Video Screencast Help
Symantec to Separate Into Two Focused, Industry-Leading Technology Companies. Learn more.
Backup and Recovery Community Blog
Showing posts tagged with Backup Exec
Showing posts in English
OneManITShop | 19 Aug 2009 | 0 comments

I had to restore a file this morning using my B2D job. While I had no problems and everyone is happy I found it to be the perfect opportunity to go over my backup plan. It can’t hurt.

I backup 3 data types:
Email (Domino Server)
User data (aka files)
Active Directory

I’m using Backup Exec for all my backup jobs and most of the time I’m happy with the performance.

Domino backup is done using the Domino agent. Using this article as a reference I backup the Lotus\Domino\Data folder. Weekly cycle to tape with daily full backup to disk provide a strong backup. One important note that helps me keeping the backup in reasonable size is old users nsf files. When a user leave the company we still need to keep the mailbox (compliance, compliance, compliance) but it is not changing and there is no point in backing the same file every day. I have...

Monica Girolami | 19 Aug 2009 | 0 comments
Efficiency. That seems to be on the minds of many business leaders. Lately I have been thinking about how organizations can improve efficiency. So many businesses are brainstorming how to keep their business operating at its best without breaking the bank.
Simple steps can often have a big impact. One thing that is often pushed aside during economic downtimes is upgrading backup software.  But in the meantime, new technologies, such as server virtualization and the latest versions of Windows, have been implemented within the environment and need to be supported by the backup software. 
It surprises me how often we find that organizations are operating on outdated backup software by three years or more. When you consider the significant technology improvements made with each new version, organizations are missing out on a number of key benefits that can ultimately save time and money through...
CraigV | 06 Aug 2009 | 0 comments

I've already written an article on how we moved from ARCserve 11.5 on about 34 sites to Backup Exec 11D, detaling all the issues we had and how we got around them, so this blog deals with moving to Backup Exec 12.5 and why we did so!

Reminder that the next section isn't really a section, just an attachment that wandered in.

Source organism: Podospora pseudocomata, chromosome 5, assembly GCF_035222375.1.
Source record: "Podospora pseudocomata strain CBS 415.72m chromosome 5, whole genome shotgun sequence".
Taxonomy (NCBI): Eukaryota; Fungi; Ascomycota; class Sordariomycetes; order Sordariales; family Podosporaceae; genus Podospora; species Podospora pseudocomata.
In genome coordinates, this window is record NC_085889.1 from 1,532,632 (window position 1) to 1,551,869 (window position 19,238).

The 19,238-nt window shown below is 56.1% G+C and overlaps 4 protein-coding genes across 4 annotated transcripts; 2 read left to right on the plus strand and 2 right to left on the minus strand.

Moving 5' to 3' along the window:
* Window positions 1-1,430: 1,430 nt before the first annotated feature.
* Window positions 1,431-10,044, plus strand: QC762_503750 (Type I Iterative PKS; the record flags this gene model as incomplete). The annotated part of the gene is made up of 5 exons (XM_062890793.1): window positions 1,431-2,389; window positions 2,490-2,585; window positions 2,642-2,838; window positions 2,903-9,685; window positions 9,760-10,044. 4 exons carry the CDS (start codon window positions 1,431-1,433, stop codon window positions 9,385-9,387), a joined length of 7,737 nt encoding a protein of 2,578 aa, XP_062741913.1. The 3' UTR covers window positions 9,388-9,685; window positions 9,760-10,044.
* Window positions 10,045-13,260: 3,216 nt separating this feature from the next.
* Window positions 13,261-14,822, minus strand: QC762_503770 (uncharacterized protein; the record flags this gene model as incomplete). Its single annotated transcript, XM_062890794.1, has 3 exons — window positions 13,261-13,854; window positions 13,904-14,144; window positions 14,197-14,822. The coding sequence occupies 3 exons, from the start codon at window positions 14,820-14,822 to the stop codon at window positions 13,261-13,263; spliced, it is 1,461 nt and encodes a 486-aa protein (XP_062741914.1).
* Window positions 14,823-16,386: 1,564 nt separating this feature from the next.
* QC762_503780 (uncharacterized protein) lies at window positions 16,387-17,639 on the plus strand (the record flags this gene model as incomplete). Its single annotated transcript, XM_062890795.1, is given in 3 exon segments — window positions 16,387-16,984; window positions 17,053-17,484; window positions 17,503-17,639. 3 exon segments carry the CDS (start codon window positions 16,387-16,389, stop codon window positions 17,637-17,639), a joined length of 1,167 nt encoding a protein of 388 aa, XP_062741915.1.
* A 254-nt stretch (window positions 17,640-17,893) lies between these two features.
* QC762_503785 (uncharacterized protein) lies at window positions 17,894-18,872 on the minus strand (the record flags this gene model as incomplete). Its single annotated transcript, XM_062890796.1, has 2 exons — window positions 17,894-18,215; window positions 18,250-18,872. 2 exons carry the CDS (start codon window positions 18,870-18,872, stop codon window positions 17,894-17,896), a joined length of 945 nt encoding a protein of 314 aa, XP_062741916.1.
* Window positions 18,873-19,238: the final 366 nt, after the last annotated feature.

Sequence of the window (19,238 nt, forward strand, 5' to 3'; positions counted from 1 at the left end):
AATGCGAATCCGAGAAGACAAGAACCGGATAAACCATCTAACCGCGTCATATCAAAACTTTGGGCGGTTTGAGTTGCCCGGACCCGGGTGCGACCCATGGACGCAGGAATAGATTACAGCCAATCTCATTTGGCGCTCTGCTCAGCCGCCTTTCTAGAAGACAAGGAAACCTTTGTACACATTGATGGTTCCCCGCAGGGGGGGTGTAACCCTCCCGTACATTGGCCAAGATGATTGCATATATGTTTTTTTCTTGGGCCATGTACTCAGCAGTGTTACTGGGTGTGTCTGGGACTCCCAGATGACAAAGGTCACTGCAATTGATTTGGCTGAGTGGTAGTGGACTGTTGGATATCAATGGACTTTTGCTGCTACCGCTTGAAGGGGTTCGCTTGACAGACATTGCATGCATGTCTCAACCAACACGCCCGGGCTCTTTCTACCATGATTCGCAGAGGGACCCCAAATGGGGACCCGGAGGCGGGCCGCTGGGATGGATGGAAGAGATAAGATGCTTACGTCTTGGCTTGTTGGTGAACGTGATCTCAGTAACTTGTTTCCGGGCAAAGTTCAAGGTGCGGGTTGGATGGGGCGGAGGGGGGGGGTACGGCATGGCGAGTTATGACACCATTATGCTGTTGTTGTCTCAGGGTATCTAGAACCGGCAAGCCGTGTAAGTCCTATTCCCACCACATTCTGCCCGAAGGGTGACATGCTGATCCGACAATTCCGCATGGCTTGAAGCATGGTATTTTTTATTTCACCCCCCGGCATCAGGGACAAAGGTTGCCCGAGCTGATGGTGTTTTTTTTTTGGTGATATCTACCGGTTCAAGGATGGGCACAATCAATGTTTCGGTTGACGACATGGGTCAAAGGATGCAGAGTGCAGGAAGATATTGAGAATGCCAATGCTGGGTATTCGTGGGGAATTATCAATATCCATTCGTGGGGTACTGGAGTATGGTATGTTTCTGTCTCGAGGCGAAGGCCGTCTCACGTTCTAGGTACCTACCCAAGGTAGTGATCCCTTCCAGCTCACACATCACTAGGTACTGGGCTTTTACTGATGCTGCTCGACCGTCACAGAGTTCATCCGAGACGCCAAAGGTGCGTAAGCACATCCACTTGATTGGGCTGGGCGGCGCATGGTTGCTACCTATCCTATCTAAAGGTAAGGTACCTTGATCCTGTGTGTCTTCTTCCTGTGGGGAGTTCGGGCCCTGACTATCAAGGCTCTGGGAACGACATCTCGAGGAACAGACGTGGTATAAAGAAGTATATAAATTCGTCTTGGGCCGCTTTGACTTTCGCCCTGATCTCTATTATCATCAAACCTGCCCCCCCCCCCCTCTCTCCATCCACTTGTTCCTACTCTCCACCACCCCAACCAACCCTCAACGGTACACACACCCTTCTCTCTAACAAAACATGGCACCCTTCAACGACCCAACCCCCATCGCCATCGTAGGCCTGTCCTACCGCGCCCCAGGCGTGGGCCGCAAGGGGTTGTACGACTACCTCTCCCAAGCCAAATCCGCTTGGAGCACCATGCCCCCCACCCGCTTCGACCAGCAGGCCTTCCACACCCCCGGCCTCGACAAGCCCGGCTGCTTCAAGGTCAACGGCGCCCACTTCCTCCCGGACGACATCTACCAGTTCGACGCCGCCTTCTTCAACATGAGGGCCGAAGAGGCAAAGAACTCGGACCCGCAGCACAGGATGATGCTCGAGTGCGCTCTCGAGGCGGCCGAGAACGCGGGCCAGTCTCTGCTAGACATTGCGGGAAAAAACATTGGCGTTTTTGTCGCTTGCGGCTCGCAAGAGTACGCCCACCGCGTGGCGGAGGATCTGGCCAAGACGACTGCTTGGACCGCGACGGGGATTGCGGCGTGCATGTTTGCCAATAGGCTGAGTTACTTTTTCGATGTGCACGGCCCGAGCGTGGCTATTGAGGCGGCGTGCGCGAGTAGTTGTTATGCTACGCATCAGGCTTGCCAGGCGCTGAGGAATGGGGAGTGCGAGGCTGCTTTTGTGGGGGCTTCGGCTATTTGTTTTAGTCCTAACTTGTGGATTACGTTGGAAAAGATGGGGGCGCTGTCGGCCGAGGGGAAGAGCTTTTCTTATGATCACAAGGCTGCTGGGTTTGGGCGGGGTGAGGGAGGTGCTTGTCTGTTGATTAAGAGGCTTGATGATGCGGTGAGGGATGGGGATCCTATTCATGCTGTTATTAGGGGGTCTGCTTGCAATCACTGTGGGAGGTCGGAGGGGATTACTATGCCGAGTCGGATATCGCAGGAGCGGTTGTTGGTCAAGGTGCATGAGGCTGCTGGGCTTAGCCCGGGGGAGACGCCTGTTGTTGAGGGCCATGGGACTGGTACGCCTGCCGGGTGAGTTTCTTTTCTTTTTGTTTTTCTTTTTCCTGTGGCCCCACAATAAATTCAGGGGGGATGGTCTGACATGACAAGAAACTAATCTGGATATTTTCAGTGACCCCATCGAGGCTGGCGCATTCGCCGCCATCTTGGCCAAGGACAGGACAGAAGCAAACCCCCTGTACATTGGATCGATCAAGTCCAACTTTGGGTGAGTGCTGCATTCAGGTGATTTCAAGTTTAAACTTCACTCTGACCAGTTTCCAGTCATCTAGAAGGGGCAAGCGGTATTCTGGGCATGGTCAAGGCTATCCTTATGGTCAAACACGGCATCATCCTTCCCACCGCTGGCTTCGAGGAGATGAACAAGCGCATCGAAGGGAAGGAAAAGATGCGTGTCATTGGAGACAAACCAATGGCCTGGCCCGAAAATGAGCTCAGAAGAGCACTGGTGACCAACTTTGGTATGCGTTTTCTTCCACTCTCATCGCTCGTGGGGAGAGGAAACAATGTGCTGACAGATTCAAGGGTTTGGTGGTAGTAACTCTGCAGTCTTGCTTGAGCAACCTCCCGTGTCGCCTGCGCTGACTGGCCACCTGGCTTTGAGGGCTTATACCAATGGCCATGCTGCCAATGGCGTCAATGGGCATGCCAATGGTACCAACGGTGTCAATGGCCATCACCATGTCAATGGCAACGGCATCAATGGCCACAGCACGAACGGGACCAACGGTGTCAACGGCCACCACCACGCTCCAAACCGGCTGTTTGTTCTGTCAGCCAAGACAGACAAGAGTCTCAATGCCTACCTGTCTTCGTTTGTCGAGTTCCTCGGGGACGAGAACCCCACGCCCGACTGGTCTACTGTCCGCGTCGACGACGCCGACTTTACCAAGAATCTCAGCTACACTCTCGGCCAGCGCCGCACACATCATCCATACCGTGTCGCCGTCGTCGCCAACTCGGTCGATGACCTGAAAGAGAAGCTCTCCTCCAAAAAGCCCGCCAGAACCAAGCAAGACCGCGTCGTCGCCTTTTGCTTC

I am a storage engineer for an outsource team, looking after a very large production company with sites across Africa and Asia.

Over the course of around 18 months, we were running Backup Exec 11D (first rev. 6235 which was problematic from the start), and then on to rev. 7170 (which brought more stability, but only just). With our initial financial considerations for moving over to BE moving out the way (ARCserve licensing would have worked out more expensive to relicense than to buy a new application with licenses!), the focus turned to getting stability in the backup environment. Backup Exec had been chosen as it was cheaper to license, support seemed better, and with the problems using ARCserve being an almost constant...

RahulG | 04 Aug 2009 | 3 comments

Hello All,

  There have been cases when you have to update the remote agents on the remote clients. Most of us either push install the remote agent or perform the local install of the remote agent . Some time its difficult to use the push install utility or perform the local install when you have to update the remote agent on many servers . So here is the solution for it ,there is a new utility in 12.5 called the Remote Agent for Windows Systems Bulk Upgrade and Update Utility. Its documented in the Administrators guide on page 904. You can run the utility from the install directory of Backup Exec. The utility name is "RAWSBulkUpdate.exe.
Here is an excerpt from the admin guide:

The Remote Agent for Windows Systems Bulk Upgrade and Update Utility lets you install Remote Agent upgrades and updates to multiple servers simultaneously. The utility helps you to better manage environments with multiple servers. You can use the Bulk Upgrade and Update...

Geoff_Vane | 29 Jul 2009 | 0 comments

This is a message about appending problems, you may have.

I am mis-using BackupExec and a LTO dirve as an archive, not as a backup.
So, I write once and store the tapes.

Appending goes very well, when you are writing lots of data for the first time.
When the tape is full, you are asked to put in a new one, and the writing continues.